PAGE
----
Letters to the Editor

    Naive portrayal of Jewish friend unfair

    Editor:

    I find Claire J. Vannette’s Feb. 9 column, “”Distant conflict hits home with local traditions,”” very one-sided and naive on the part of the author. In her piece, Vannette describes how her mother’s Jewish friend wrote an e-mail denouncing terrorist attacks committed by Muslim terrorists. Vannette is outraged not by the terrorist attacks, but by the friend who wrote this e-mail, indirectly blaming the Jewish friend for being angry at terrorists that killed Americans.

    I find it very offensive how Vannette portrays her Jewish friend in a negative light, as if she was the terrorist. Vannette fails to point out the negative impact of the terrorist attacks on the victims. Nor does she note the anti-American hatred that Palestinians exhibited in the West Bank streets by dancing and celebrating after thousands of Americans perished on 9/11. Nor does she note that nearly 70 percent of Palestinians support suicide bombings and that 50 percent want to see the complete obliteration of Israel (http://news.bbc.co.uk/1/hi/world/middle_east/2072851.stm).

    Vannette only encourages anti-Semitism on campus that is increasing with the “”secret tension on campus between Jewish and Muslim groups”” by noting a case in which a Jewish woman was upset at terrorism. Next time, Vannette should take the time to research the subject and find that some Muslims do not have a favorable view of Americans or Jews.

    — Max Kuperman

    Earl Warren College Freshman

    Racism’s legacy still haunts America

    Editor:

    In response to Chris Taylor’s Feb. 4 column, I believe that American values are something to be proud of, especially the belief that all Americans should have equal opportunities, regardless of their religion or the color of their skin.

    Taylor argues that people should be “color-blind,” ignoring race and treating everyone the same. If this had been our nation’s policy since inception, “color-blindness” would pose no problems. However, America has been far from ideal, boasting a long and brutal history of conquest and slavery. Today, many Americans hold that racism is no longer a problem, perhaps because overt racism has faded from the public’s imagination.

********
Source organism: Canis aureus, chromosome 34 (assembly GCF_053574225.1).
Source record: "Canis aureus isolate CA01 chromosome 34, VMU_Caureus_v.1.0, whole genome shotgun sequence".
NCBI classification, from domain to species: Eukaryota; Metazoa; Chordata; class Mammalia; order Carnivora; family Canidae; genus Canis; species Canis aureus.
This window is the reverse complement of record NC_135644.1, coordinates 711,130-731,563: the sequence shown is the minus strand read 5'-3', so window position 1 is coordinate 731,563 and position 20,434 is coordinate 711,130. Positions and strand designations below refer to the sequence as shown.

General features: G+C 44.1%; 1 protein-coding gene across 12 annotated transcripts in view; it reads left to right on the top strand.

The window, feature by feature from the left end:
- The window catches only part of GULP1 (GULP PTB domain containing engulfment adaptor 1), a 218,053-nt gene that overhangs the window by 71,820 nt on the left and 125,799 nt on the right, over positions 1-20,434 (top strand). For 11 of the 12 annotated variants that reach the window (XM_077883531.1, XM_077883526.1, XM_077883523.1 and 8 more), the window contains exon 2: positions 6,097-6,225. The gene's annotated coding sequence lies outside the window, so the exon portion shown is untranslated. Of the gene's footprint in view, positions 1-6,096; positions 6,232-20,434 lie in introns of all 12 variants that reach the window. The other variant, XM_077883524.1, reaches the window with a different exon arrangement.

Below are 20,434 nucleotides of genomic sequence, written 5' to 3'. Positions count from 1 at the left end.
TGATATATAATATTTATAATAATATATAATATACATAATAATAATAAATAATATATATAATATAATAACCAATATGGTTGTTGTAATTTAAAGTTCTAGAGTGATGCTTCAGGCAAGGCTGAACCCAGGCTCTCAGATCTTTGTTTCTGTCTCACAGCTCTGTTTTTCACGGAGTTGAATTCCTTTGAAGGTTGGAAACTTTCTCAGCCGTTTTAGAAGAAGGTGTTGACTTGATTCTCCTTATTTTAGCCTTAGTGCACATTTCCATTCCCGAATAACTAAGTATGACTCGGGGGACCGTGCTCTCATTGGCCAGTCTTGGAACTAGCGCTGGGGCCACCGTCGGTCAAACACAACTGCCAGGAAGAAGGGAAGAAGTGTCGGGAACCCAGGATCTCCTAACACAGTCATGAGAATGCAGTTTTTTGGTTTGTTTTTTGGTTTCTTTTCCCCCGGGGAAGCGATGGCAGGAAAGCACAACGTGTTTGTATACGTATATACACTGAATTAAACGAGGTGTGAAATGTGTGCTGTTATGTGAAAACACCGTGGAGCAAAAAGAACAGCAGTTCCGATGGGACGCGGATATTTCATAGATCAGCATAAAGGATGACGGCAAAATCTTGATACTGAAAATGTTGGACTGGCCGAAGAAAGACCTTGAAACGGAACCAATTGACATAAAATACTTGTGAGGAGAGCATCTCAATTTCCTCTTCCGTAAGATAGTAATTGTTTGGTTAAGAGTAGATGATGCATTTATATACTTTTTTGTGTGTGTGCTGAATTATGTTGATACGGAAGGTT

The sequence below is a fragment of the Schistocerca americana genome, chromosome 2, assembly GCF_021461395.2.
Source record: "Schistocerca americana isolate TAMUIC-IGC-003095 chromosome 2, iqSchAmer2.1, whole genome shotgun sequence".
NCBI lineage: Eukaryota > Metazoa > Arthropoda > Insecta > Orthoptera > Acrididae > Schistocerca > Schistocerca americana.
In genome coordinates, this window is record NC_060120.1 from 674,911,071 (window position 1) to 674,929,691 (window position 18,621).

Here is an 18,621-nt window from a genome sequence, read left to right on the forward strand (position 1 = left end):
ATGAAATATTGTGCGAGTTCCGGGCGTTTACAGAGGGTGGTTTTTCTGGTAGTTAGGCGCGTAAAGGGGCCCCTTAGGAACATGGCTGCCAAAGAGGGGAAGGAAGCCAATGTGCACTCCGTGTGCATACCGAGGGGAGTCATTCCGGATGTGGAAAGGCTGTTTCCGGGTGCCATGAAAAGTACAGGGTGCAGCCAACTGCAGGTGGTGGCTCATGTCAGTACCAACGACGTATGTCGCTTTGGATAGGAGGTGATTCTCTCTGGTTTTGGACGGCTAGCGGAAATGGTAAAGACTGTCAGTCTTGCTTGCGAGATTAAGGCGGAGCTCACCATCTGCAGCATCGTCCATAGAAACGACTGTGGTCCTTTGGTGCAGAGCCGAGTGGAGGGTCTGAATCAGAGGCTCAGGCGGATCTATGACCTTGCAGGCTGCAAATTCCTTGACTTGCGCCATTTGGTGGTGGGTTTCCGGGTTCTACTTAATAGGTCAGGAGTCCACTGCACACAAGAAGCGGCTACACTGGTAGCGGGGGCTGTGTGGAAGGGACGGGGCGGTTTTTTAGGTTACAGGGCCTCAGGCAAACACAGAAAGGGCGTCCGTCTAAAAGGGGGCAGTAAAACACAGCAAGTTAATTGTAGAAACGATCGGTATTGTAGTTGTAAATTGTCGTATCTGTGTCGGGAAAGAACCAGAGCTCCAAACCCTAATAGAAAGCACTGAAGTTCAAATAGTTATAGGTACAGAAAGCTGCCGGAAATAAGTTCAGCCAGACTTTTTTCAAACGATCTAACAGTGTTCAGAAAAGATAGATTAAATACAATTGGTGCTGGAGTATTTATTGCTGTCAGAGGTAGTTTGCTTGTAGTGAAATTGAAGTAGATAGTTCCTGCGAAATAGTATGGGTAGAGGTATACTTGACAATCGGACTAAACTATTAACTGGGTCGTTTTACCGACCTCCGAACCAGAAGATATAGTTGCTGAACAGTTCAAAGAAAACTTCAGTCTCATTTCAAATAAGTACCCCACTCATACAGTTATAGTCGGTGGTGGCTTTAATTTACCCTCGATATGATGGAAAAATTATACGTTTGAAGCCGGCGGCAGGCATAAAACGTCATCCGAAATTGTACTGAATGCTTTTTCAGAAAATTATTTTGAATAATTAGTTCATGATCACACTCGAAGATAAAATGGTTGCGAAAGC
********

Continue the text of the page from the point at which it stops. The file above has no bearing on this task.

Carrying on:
Unfortunately, the legacy of racism still haunts the lives of individual Americans. In a sense, racism has become “institutionalized” through the long sequence of oppressive actions against blacks and other minorities including hate speech, hiring discrimination, housing discrimination and economic policy biased against them. Today, blacks and Latinos are overrepresented in impoverished ghettos, where their schools receive inadequate funding and the streets are unsafe.

    For these individuals, chances of escaping a grim future of poverty or crime are slim. Whose fault is this? Unless you’re willing to put forth an archaic Social Darwinist argument about how minorities are inferior or “lazy,” the apparent answer is a legacy of racism.

    In a country that believes that opportunity should not be tied to one’s race, it is clear that Americans have a responsibility to rectify this injustice. Thus, there is an absolute need to consider race and its implications, even with your friends. If you don’t, and claim “color-blindness,” you are inadvertently supporting these institutions of racism.

    Taylor speaks of his best friends, Diaz and Suarez, who he never placed in racial categories. Presumably race wasn’t an issue for them, or they would have spoken to him about it. Perhaps they were never exposed to racism or discrimination. This does not make them “white-washed,” but there are a great deal of minorities in America who are very aware of their race, who are reminded every day when they take the bus from the Barrio Logan to La Jolla where they work. The contrast in opportunities is appalling.

    Steps must be taken to “level the playing field.” Right now whites continue to profit from advantages over minorities, whether you have racist thoughts or not. Perhaps this is one reason why hostility is sometimes directed at whites, in Voz Fronteriza or the New Indicator, out of frustration. That does not make it right, or by any means helpful to any party.

    As far as “diversity” goes, it is a shame that some cultural clubs on campus aren’t very welcoming to the general student body, but some are, and students should realize that their purpose is to preserve their cultural heritage, and not necessarily to reject whites.

    Yes, there is no official “white club” on campus. Why would we need one? Go to the mall, go to the movies, go anywhere and you will find white American culture. We could create a club. It might even be a great idea, if along with the contributions of white Americans we remembered our long history of oppressing other peoples.

    Race is an emotionally charged topic, fraught with taboo, and communication is broken down relatively easily. Extremists from the left and from the right often confuse the issues, which is why it’s best to keep an open mind.

    — David Krimper

    John Muir College junior

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